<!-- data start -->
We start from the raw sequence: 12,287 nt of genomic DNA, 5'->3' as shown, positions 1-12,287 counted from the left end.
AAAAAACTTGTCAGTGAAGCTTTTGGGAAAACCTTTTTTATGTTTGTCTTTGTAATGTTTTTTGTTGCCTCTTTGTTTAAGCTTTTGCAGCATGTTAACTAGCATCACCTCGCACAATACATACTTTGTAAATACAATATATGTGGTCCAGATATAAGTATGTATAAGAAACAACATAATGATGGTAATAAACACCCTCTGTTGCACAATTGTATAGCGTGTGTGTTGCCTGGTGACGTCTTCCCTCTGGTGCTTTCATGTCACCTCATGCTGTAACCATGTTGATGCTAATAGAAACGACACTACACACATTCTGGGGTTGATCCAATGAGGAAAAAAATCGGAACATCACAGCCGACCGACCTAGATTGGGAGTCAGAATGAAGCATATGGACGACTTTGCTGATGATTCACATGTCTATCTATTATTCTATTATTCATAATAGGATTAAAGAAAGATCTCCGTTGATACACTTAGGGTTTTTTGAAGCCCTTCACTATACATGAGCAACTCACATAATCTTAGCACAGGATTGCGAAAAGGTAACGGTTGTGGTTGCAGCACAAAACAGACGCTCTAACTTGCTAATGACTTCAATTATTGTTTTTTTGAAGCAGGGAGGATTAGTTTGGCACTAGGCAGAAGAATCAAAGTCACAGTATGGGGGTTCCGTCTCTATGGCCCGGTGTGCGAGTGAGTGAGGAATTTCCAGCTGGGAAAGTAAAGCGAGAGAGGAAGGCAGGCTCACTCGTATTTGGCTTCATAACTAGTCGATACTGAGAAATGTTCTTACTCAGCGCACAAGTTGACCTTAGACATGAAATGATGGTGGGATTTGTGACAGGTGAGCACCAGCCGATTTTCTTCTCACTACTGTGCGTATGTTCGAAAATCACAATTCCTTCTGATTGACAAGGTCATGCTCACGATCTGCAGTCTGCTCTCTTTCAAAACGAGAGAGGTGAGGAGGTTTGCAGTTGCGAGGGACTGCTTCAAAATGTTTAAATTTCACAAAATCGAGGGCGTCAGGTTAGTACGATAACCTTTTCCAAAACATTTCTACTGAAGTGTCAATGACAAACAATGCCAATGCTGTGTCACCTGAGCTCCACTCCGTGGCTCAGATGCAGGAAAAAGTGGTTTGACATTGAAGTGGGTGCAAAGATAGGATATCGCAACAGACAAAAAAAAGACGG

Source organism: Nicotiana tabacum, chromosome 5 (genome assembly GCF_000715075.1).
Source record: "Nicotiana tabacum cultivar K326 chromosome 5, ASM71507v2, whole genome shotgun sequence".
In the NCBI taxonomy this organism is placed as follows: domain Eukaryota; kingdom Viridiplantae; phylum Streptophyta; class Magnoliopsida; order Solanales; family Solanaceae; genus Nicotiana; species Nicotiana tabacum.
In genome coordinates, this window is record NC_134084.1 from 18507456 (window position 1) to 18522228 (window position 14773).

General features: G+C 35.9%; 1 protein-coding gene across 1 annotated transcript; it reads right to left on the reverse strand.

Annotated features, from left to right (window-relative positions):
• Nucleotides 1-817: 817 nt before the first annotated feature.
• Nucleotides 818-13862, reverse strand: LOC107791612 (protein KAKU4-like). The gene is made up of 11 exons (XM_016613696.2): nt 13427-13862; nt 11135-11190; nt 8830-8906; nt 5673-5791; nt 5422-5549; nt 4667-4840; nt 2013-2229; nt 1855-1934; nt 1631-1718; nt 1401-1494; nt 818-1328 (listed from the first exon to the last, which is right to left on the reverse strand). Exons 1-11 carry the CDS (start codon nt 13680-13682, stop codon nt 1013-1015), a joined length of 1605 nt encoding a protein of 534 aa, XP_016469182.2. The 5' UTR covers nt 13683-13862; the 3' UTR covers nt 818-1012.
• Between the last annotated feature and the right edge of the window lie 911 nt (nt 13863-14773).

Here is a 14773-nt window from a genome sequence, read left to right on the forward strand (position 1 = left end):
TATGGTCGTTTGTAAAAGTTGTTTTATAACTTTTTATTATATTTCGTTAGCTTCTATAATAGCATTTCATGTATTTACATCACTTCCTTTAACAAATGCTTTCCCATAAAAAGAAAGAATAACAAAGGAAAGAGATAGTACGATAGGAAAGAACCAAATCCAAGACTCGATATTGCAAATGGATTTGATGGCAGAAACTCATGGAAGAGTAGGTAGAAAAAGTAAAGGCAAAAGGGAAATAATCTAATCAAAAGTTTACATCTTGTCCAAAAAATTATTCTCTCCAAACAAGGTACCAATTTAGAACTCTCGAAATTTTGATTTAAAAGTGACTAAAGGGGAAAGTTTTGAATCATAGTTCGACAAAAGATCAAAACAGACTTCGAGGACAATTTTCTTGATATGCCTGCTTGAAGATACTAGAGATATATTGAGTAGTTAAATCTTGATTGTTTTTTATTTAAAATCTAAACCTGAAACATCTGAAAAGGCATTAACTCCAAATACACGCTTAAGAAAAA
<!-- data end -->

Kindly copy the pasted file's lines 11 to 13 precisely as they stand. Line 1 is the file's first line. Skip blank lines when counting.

• Between the last annotated feature and the right edge of the window lie 911 nt (nt 13863-14773).

Here is a 14773-nt window from a genome sequence, read left to right on the forward strand (position 1 = left end):
TATGGTCGTTTGTAAAAGTTGTTTTATAACTTTTTATTATATTTCGTTAGCTTCTATAATAGCATTTCATGTATTTACATCACTTCCTTTAACAAATGCTTTCCCATAAAAAGAAAGAATAACAAAGGAAAGAGATAGTACGATAGGAAAGAACCAAATCCAAGACTCGATATTGCAAATGGATTTGATGGCAGAAACTCATGGAAGAGTAGGTAGAAAAAGTAAAGGCAAAAGGGAAATAATCTAATCAAAAGTTTACATCTTGTCCAAAAAATTATTCTCTCCAAACAAGGTACCAATTTAGAACTCTCGAAATTTTGATTTAAAAGTGACTAAAGGGGAAAGTTTTGAATCATAGTTCGACAAAAGATCAAAACAGACTTCGAGGACAATTTTCTTGATATGCCTGCTTGAAGATACTAGAGATATATTGAGTAGTTAAATCTTGATTGTTTTTTATTTAAAATCTAAACCTGAAACATCTGAAAAGGCATTAACTCCAAATACACGCTTAAGAAAAA